BIL’IN, West Bank (JTA) – Rami Burnat sits in his wheelchair toward the back of a sprawling courtyard where Palestinian speakers take turns championing the cause of nonviolent resistance.
Burnat, 29, has been disabled ever since a bullet pierced his neck in clashes in late 2000, shortly after the second intifada began. Still an activist, Burnat is among a small but growing number of Palestinians trying to mount a new kind of intifada against Israel: a nonviolent one.
Pols say reduced sum of $15 million in federal grants is insufficient to guard at-risk urban institutions.
In the aftermath of the foiled terror plot against two synagogues in Riverdale, local political and Jewish leaders are asking the federal government to increase security funding to urban nonprofit organizations they say are most at risk.
The Urban Areas Security Initiative Nonprofit Security Grant Program – a Department of Homeland Security initiative that originated in 2005 drastically reduced the total amount of such grants in 2007 from just over $24 million nationwide to $15 million .
At Teaneck synagogue, Jerusalem Post diplomatic correspondent says political honeymoon at an end;
sees administration push for quick resolution.
Editor and Publisher
Israel’s 16-year honeymoon with the White House (under Bill Clinton and George W. Bush) is over, and the tension between Jerusalem and the Obama administration is “dramatic and considerable,” according to the senior diplomatic correspondent for The Jerusalem Post.
Herb Keinon, a native of Denver who has lived in and covered Israel for 27 years, spoke of “conceptual gaps on two major planes” between the allies in a talk Sunday evening at Congregation Rinat Yisrael in Teaneck, N.J.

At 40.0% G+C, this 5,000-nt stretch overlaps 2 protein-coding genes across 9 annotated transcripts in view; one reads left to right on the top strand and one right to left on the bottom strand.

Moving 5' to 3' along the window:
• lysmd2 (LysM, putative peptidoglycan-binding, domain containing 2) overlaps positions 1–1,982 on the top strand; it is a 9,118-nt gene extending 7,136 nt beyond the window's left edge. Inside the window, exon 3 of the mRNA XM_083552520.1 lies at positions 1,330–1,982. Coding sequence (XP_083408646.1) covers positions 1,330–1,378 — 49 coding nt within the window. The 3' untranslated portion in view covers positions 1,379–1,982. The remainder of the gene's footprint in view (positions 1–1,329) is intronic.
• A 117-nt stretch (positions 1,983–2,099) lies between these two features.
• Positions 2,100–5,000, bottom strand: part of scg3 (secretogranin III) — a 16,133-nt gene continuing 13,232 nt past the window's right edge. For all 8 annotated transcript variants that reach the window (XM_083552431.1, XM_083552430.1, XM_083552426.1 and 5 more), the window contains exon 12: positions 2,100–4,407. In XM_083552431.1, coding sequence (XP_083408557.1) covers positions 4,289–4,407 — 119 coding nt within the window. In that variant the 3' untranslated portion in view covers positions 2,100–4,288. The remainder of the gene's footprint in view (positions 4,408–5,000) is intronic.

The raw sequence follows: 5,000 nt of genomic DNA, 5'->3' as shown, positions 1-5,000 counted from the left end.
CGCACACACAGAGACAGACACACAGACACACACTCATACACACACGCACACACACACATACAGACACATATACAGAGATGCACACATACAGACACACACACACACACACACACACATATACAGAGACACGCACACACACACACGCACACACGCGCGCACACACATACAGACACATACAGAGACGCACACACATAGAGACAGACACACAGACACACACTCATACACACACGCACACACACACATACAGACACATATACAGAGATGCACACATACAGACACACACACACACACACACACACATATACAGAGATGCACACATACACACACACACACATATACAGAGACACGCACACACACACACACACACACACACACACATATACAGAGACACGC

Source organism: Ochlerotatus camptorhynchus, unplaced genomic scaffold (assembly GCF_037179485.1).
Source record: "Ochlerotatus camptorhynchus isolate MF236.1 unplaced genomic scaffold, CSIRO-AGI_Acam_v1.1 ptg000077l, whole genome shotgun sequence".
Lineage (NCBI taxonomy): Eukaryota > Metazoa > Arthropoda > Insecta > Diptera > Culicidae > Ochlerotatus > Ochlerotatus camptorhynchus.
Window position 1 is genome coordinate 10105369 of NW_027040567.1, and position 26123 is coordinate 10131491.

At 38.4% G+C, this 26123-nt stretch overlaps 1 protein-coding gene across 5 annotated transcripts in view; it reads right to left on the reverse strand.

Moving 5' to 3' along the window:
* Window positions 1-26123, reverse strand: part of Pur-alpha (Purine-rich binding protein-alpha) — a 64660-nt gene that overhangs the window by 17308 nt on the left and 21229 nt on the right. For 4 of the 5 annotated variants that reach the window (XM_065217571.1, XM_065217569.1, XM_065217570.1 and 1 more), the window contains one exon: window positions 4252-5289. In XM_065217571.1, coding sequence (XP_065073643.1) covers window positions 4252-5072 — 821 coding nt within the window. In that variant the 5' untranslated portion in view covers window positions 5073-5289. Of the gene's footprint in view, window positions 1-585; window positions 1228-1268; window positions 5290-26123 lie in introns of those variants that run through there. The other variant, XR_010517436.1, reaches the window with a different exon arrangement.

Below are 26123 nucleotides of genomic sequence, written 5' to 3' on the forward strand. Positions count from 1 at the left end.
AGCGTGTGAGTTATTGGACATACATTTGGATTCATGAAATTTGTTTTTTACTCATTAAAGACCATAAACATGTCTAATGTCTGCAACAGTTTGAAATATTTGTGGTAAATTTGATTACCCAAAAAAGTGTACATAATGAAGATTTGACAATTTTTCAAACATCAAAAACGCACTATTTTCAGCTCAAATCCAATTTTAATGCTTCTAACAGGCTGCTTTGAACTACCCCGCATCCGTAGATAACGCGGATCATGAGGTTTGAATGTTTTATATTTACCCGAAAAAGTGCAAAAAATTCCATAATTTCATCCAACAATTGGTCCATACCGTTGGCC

Tribeca Festival documentary aptly depicts all sides in a West Bank town’s peaceful struggle to reroute Israel’s security fence.
Special To The Jewish Week
The immense capacity of the human animal for pointless violence that runs counter to its best interests never ceases to amaze. Or it just never ceases.
Consider the history of an independent modern India. Conceived and brought to life by the work of one of the world’s greatest advocates of nonviolence, Mohandas Gandhi, it is a nation that has known terrible outbursts of sectarian violence within and brutal combat without for its entire history. Could it be possible, however, to reverse this process?
Trekking through ice-coated fields in a brutally cold Russian October, Lt. Arthur Wollschlaeger pressed on, as he and his swastika-emblazoned companions conquered the western Russian city of Orel — another victory for the unrelenting German Werhmacht infantry. He had earlier taken part in invasions of Poland, Holland and France — a World War II military career that began when he first entered the Czechoslovakian Sudetenland, in 1938.